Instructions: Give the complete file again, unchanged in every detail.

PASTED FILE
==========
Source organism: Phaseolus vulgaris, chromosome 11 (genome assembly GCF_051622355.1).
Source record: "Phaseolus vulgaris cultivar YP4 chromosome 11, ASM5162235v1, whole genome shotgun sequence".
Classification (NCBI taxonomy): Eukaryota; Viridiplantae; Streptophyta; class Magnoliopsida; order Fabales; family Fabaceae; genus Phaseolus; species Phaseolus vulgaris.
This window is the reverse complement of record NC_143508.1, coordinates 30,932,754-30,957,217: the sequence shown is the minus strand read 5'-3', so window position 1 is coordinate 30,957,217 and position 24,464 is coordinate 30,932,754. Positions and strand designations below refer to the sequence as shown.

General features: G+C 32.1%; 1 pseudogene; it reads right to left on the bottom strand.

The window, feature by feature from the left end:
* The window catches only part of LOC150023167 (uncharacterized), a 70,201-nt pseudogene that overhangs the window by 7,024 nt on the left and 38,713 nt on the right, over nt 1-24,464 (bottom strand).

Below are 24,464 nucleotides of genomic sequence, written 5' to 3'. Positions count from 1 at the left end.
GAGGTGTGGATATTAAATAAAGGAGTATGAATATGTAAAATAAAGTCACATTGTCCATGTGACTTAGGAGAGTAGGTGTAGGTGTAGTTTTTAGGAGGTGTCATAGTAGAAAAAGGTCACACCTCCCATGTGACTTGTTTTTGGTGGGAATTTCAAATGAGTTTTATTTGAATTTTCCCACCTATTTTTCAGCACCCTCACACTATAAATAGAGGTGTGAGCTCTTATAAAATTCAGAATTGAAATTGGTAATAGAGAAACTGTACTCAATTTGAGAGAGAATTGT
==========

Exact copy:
Source organism: Phaseolus vulgaris, chromosome 11 (genome assembly GCF_051622355.1).
Source record: "Phaseolus vulgaris cultivar YP4 chromosome 11, ASM5162235v1, whole genome shotgun sequence".
Classification (NCBI taxonomy): Eukaryota; Viridiplantae; Streptophyta; class Magnoliopsida; order Fabales; family Fabaceae; genus Phaseolus; species Phaseolus vulgaris.
This window is the reverse complement of record NC_143508.1, coordinates 30,932,754-30,957,217: the sequence shown is the minus strand read 5'-3', so window position 1 is coordinate 30,957,217 and position 24,464 is coordinate 30,932,754. Positions and strand designations below refer to the sequence as shown.

General features: G+C 32.1%; 1 pseudogene; it reads right to left on the bottom strand.

The window, feature by feature from the left end:
* The window catches only part of LOC150023167 (uncharacterized), a 70,201-nt pseudogene that overhangs the window by 7,024 nt on the left and 38,713 nt on the right, over nt 1-24,464 (bottom strand).

Below are 24,464 nucleotides of genomic sequence, written 5' to 3'. Positions count from 1 at the left end.
GAGGTGTGGATATTAAATAAAGGAGTATGAATATGTAAAATAAAGTCACATTGTCCATGTGACTTAGGAGAGTAGGTGTAGGTGTAGTTTTTAGGAGGTGTCATAGTAGAAAAAGGTCACACCTCCCATGTGACTTGTTTTTGGTGGGAATTTCAAATGAGTTTTATTTGAATTTTCCCACCTATTTTTCAGCACCCTCACACTATAAATAGAGGTGTGAGCTCTTATAAAATTCAGAATTGAAATTGGTAATAGAGAAACTGTACTCAATTTGAGAGAGAATTGT